In a documentary video about Lord Montague and the Montague Motor Museum, the following narration was used:

And on this fine April day in 1959, hosts of strange vehicles are converging upon the peace and quiet of Beaulieu, to celebrate the opening of a new extension to the museum, housing over 200 historic exhibits. Feast your eyes on one of the largest gathering of veteran and vintage cars and motorcycles the world has ever seen.

Is there a particular distinction between vintage and veteran that denotes an age range, or does veteran denote some other specific quality pertaining to motor vehicles?

  • In 1959 "veteran" may well have meant simply a car which survived WWII.
    – Hot Licks
    Dec 19 '15 at 2:23
  • As a note to new visitors, since this question has been bumped: questions about specialized terminology are best directed at subject matter experts, not language experts. While such questions are not off-topic here per se, a car collector with a weak command of English would almost certainly be a more reliable source on this question than an accomplished linguist or writer with no exposure to the world of motor enthusiasts.
    – choster
    Nov 29 '17 at 16:45

I think that the definitions are somewhat elastic and depend in part on who is defining them and for what purpose. For example the largest motor insurance company in my neck of the woods (NRMA) offers insurance for the various types of historic cars as defined in their booklet:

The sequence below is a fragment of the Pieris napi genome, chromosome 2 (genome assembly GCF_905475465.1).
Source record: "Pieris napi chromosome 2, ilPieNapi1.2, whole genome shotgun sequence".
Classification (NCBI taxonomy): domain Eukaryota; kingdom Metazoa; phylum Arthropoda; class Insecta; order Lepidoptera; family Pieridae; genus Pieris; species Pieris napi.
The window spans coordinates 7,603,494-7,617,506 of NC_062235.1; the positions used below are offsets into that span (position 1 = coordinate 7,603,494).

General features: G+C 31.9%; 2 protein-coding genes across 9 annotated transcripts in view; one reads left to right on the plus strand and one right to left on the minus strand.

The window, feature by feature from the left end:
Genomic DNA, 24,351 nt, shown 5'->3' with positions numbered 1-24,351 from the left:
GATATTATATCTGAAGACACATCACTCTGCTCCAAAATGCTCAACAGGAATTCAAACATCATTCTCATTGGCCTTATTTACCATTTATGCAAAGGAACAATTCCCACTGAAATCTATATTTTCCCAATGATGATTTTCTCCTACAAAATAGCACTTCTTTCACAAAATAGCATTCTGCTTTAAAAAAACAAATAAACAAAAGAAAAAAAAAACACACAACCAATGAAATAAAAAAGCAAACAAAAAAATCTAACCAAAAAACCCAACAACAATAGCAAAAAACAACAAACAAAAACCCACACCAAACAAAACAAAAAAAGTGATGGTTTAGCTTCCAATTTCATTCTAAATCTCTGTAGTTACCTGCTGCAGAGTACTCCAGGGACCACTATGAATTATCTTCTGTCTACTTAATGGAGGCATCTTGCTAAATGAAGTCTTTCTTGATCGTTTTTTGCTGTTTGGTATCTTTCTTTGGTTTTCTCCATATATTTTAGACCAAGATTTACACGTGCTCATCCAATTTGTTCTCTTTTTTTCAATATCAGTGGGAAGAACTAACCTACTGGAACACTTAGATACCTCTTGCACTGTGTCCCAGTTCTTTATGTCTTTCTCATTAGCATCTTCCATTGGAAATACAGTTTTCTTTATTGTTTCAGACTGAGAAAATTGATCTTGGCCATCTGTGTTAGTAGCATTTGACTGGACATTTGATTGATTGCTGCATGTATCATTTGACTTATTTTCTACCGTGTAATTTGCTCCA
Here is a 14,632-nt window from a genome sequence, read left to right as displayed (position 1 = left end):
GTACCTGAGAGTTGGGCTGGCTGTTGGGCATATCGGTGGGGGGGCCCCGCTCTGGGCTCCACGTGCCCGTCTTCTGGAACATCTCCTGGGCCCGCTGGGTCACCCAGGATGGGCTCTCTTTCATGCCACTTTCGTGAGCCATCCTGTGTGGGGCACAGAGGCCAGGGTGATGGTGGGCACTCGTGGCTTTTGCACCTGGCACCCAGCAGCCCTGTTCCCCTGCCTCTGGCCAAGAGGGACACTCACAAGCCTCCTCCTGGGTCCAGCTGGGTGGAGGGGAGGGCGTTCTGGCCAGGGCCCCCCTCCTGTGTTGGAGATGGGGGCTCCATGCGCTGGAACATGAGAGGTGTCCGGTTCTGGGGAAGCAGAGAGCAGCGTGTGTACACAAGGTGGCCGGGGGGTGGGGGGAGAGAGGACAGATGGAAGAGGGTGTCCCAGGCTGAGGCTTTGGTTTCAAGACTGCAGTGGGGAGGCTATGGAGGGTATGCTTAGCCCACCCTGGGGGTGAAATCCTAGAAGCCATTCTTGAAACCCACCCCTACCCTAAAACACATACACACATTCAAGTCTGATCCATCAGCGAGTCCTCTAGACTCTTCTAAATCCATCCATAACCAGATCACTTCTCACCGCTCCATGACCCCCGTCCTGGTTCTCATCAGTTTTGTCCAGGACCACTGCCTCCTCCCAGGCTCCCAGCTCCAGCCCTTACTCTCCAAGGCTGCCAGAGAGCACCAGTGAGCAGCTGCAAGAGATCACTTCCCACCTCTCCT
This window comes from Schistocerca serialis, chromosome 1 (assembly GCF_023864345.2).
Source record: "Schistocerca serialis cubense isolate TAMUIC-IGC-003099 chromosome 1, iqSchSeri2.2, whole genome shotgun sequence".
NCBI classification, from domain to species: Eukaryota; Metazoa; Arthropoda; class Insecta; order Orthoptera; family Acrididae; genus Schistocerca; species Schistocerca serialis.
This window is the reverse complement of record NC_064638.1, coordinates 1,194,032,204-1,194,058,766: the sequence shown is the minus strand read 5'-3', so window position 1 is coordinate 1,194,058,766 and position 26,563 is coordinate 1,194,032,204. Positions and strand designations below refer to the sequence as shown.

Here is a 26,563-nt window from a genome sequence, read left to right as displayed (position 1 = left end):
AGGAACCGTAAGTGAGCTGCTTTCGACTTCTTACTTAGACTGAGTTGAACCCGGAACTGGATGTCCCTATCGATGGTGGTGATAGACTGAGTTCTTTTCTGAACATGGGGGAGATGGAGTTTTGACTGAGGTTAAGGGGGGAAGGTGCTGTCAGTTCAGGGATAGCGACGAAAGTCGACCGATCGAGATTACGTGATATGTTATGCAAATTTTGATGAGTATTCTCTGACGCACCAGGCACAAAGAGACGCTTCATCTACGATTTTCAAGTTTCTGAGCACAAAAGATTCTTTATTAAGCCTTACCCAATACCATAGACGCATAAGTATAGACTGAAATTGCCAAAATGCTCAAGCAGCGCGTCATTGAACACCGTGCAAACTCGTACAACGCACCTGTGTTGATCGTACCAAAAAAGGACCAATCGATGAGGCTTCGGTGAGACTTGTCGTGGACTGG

We offer insurance for:

  • veteran vehicles made before 1919

  • vintage vehicles made between 1919 and 1930, and

  • classic vehicles that are 15 years of age or more (and recognised by us as being a collectable vehicle)

It's worth noting that the NRMA's definition of "Veteran" is in accordance with the one that Stu W cited from the Collins dictionary. (Which also agrees with the OED's one.)

Also, NRMA's definition of "vintage" is in accordance with the OED's definition.

Although I can't find a reference to this at the moment my Mk I memory seems to recall that a similar distinction between vintage and veteran once existed with the motor registering authority as well, though it was based on how many years ago the cars had been manufactured relative to the registration date. However this was many, many years ago. This week's authority (the Roads and Maritime Service, who knows what it will be next week) just has an umbrella term "Historic Vehicles":

Historic vehicles may be registered under the Conditional Registration Scheme. The conditional registration of historic vehicles is referred to as the Historic Vehicle Scheme (HVS). The HVS was developed in consultation with industry.



Historic vehicles (including trailers) must be 30 years of age or older as from the year of manufacture.

Interestingly this would make a Chrysler Sigma historic which... er, yes, quite.

In any case my point is that you may well find that different insurance companies and motor traffic authorities use different definitions, but the NRMA / OED / CED ones seem to be be useful as a general guide.

  • Wow - I just realized that if it wasn't for the qualifier (and recognised by us as being a collectable vehicle), my Ford Focus would be a classic car!
    – Spratty
    Nov 29 '17 at 16:43

Collins English Dictionary defines "veteran car" [British] being built before 1919 and especially before 1905.

Compare with "vintage car": a general term for car enthusiasts such that the car is considered to be worth saving, despite it's age, usefulness, or durability, instead of turning to scrap

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